Label Expansion to Include All Iron Deficiency Anemia Patients Who
Cannot Take Oral Iron
submitted a supplemental new drug application (sNDA) to the
States Food and Drug Administration
Injection for Intravenous (IV) use. The sNDA requests
expand the indication for ferumoxytol beyond the current indication for
the treatment of iron deficiency anemia (IDA) in adult patients with
chronic kidney disease (CKD) to all adult patients with IDA who have
failed or could not tolerate oral iron treatment. The application
includes data from two well-controlled phase III clinical trials of more
than 1,400 patients.
“This submission marks an important corporate milestone and represents
the culmination of several years of work here at AMAG. The regulatory
approval of Feraheme for a broader IDA patient population would expand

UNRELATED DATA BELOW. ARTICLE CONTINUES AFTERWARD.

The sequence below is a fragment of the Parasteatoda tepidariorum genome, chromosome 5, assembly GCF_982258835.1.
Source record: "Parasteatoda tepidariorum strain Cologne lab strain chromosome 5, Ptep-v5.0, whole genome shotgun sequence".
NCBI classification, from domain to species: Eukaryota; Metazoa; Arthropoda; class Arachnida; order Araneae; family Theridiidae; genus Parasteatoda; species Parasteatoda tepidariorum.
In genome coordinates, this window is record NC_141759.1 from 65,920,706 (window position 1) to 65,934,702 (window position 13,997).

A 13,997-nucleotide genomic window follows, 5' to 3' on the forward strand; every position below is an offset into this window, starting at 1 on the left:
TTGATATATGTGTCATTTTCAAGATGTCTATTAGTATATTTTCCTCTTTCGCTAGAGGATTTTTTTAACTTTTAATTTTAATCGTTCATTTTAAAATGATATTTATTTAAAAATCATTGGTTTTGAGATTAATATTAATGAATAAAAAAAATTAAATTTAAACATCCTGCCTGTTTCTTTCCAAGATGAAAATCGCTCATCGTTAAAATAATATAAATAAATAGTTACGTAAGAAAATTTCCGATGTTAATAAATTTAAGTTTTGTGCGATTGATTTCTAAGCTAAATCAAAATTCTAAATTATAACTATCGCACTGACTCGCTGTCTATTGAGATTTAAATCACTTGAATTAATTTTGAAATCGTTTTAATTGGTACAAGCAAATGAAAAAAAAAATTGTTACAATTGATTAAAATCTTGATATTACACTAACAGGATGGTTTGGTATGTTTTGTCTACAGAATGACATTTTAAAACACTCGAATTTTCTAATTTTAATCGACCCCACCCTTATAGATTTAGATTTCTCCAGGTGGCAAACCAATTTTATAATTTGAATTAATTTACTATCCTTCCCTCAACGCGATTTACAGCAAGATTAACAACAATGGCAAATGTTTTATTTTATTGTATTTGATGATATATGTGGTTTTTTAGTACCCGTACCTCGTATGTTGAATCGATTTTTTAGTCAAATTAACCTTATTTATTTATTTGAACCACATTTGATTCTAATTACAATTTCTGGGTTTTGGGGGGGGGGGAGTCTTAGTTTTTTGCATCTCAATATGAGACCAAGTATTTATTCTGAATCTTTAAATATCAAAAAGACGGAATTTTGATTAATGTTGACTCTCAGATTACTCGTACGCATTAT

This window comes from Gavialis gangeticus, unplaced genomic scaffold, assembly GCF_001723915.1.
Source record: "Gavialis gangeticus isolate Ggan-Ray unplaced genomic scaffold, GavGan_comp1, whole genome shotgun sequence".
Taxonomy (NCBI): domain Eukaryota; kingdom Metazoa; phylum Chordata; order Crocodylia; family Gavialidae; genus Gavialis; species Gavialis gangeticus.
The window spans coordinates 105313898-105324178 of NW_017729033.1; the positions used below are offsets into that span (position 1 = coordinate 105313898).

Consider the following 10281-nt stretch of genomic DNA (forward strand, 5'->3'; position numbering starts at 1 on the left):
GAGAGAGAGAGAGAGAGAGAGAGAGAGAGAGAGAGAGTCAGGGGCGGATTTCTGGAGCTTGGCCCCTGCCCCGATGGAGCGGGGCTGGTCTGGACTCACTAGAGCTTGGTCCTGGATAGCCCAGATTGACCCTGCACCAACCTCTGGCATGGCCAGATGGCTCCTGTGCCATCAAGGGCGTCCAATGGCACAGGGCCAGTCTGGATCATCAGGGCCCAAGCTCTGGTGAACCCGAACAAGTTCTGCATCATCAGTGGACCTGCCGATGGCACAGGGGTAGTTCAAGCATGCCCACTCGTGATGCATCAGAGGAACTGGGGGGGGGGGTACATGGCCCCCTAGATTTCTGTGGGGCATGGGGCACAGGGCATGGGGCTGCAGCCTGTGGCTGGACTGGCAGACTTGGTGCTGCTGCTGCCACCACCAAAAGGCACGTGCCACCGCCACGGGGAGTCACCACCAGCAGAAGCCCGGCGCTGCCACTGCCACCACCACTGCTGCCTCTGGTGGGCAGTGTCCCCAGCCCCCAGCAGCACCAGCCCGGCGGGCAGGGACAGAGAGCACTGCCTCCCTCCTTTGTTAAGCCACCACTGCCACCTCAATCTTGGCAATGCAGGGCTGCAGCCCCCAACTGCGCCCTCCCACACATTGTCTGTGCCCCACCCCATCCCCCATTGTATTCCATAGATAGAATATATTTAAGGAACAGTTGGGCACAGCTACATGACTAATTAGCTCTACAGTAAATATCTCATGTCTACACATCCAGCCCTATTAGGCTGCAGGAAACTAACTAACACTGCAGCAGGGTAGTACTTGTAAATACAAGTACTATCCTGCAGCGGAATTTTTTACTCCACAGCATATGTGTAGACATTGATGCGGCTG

our market opportunity in the existing U.S. IV iron market, beyond our
current CKD indication,” said
executive officer of AMAG. “We believe that Feraheme, if approved for
this indication, could provide a new treatment option for patients
suffering from iron deficiency anemia who cannot tolerate or do not
respond to oral iron therapy.”
The sNDA submission is based on data from a global phase III program
that evaluated the use of ferumoxytol in a broad range of adult IDA
patients, all of whom had failed or could not tolerate oral iron
treatment. More than 1,400 patients were enrolled in the two phase III
clinical trials, IDA-301 (placebo comparator) and IDA-302 (active
comparator). Both studies achieved their primary efficacy endpoints,
with meaningful improvements in hemoglobin from baseline to the 35-day
endpoint of the studies. Adverse events and serious adverse events
associated with IV iron therapy, including hypersensitivity reactions,
were reported in both studies. No new safety signals, outside of those
described in the current Feraheme® (ferumoxytol) label, were observed
with ferumoxytol treatment in these studies. These clinical trials also
included patient-reported outcomes data as pre-specified secondary and
exploratory endpoints. These outcomes endpoints, including quantitative